Extraction: DNA from strawberries

Raneen Sawafta/Reuters
A Palestinian worker collects strawberries at a farm in Tubas, in the in the Israeli-occupied West Bank April 30, 2019.

You may hear about scientists analyzing DNA, but have you ever wondered just how they get their hands on it? In this demonstration,  you’ll learn how to use common house-hold items to isolate DNA. 

Materials: 3 strawberries with the stems removed; 1/3 cup water; 1/2 teaspoon salt; 1 tablespoon dishwashing liquid; cheesecloth  or coffee filter; heavy-duty resealable plastic bag; tall narrow glass; chopstick, toothpick, or coffee stirrer; 1/2 cup isopropyl alcohol.

Procedure: Strawberries  are ideal for this demonstration because their cells have eight copies of each chromosome, instead of the usual one, meaning there’s a lot of DNA inside.

Why We Wrote This

The ability to study DNA revolutionized the field of biology. But to study it, scientists first have to extract DNA molecules from the rest of an organism.

To begin, place the alcohol in the freezer. Then, put the strawberries in the plastic bag, along with the salt, water, and soap, and squeeze as much air as you can out of the bag before resealing. Now smush the bag’s contents.

The soap breaks apart the cells in a process called lysing. Cell membranes are made of lipids, which get broken down by the soap like  grease does on a pan. The salt will help the DNA molecules, which are normally too small to see, clump together.

Once your strawberries are thoroughly smashed, strain the liquid into a narrow glass using a cheesecloth or coffee filter.

With the help of a grown-up, carefully pour the chilled alcohol down one side of the glass. Being less dense than the strawberry liquid, the alcohol will float on top.

Look closely at the boundary between the  alcohol and the soapy strawberry juice. The alcohol will cause the salty DNA to precipitate  out of the solution. You should see tiny white  strands that look a little like egg whites. Using a chopstick, toothpick, or coffee stirrer, you can spool the strands and lift them out of the solution. What you’re looking at are millions of DNA molecules, the building blocks of life.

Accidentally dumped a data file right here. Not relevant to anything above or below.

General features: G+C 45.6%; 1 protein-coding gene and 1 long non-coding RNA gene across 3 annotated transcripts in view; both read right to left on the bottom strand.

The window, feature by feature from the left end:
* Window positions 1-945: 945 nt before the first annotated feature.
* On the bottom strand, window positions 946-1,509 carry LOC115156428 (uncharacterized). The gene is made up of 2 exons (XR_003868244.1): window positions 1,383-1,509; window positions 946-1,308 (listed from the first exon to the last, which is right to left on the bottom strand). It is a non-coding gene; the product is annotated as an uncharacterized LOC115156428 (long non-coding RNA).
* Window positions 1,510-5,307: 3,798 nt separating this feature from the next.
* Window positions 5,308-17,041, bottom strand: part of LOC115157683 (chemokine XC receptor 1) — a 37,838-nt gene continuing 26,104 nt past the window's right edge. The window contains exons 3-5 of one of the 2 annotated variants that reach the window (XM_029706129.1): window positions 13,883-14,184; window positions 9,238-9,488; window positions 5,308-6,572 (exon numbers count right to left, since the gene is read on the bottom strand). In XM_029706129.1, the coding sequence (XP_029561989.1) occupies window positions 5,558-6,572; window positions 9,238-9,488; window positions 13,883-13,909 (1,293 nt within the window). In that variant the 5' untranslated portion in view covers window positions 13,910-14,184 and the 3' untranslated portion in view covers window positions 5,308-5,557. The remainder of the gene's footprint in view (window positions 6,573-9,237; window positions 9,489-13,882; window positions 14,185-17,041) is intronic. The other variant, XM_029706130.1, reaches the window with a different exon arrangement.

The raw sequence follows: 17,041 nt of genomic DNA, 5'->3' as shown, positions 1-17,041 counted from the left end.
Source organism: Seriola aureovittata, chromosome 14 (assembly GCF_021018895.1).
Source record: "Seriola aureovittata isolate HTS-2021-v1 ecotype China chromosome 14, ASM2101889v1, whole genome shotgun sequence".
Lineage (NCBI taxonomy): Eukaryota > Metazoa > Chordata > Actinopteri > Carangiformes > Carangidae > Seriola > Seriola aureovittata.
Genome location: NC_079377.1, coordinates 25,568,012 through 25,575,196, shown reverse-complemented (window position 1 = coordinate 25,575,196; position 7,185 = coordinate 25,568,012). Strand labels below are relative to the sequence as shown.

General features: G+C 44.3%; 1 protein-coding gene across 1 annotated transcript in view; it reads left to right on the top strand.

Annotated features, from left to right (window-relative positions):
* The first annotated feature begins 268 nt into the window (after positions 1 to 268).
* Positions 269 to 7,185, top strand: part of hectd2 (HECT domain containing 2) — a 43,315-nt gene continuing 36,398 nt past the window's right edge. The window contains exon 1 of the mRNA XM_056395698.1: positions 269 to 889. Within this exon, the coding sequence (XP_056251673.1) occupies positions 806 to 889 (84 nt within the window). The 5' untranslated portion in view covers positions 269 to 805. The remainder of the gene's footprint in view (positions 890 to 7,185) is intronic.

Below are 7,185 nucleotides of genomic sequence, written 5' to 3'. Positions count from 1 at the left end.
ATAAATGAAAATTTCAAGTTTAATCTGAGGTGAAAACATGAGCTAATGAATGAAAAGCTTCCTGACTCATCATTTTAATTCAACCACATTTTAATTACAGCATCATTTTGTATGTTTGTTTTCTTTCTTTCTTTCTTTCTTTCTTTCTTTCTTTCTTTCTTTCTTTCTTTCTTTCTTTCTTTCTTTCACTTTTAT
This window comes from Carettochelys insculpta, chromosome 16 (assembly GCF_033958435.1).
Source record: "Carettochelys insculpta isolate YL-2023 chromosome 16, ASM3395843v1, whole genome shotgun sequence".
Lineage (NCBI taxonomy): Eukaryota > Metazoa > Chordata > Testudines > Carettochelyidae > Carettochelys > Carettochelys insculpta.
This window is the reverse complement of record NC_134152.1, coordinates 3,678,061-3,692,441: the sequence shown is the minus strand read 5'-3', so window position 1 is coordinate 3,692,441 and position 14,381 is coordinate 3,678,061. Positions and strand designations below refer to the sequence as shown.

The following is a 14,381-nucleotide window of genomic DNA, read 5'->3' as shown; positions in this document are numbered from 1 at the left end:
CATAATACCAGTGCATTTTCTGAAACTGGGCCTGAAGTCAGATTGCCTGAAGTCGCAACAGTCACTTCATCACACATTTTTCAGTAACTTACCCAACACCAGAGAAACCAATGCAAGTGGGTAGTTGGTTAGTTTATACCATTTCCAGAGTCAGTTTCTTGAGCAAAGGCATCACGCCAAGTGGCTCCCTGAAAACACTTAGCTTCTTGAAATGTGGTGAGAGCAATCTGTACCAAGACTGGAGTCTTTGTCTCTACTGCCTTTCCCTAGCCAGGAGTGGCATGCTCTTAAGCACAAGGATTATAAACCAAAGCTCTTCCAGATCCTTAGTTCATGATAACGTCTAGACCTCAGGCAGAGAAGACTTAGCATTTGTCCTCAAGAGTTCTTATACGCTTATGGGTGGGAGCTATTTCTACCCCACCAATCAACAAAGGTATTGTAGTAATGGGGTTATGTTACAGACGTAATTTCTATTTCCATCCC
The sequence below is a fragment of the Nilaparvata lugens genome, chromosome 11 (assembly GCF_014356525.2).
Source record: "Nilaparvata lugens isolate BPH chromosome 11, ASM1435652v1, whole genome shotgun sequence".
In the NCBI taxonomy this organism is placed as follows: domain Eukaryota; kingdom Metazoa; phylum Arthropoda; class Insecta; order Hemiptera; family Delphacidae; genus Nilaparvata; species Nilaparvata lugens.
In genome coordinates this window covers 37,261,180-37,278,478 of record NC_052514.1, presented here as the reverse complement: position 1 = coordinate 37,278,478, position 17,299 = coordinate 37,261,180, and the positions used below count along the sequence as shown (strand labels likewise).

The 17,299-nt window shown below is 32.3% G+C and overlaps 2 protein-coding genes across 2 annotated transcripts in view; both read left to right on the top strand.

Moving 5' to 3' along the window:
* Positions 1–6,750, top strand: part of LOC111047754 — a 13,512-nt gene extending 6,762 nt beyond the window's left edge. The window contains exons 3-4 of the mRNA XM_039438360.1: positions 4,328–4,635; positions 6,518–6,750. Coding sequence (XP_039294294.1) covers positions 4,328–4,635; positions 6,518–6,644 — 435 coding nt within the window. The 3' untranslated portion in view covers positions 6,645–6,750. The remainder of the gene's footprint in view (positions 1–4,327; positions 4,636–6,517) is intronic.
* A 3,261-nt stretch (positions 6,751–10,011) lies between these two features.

This column first appeared in the May 27, 2019 edition of The Christian Science Monitor Weekly magazine as part of the Monitor's occasional Science at Home series.

You've read  of  free articles. Subscribe to continue.
Real news can be honest, hopeful, credible, constructive.
What is the Monitor difference? Tackling the tough headlines – with humanity. Listening to sources – with respect. Seeing the story that others are missing by reporting what so often gets overlooked: the values that connect us. That’s Monitor reporting – news that changes how you see the world.

Dear Reader,

About a year ago, I happened upon this statement about the Monitor in the Harvard Business Review – under the charming heading of “do things that don’t interest you”:

“Many things that end up” being meaningful, writes social scientist Joseph Grenny, “have come from conference workshops, articles, or online videos that began as a chore and ended with an insight. My work in Kenya, for example, was heavily influenced by a Christian Science Monitor article I had forced myself to read 10 years earlier. Sometimes, we call things ‘boring’ simply because they lie outside the box we are currently in.”

If you were to come up with a punchline to a joke about the Monitor, that would probably be it. We’re seen as being global, fair, insightful, and perhaps a bit too earnest. We’re the bran muffin of journalism.

But you know what? We change lives. And I’m going to argue that we change lives precisely because we force open that too-small box that most human beings think they live in.

The Monitor is a peculiar little publication that’s hard for the world to figure out. We’re run by a church, but we’re not only for church members and we’re not about converting people. We’re known as being fair even as the world becomes as polarized as at any time since the newspaper’s founding in 1908.

We have a mission beyond circulation, we want to bridge divides. We’re about kicking down the door of thought everywhere and saying, “You are bigger and more capable than you realize. And we can prove it.”

If you’re looking for bran muffin journalism, you can subscribe to the Monitor for $15. You’ll get the Monitor Weekly magazine, the Monitor Daily email, and unlimited access to CSMonitor.com.

QR Code to Extraction: DNA from strawberries
Read this article in
QR Code to Subscription page
Start your subscription today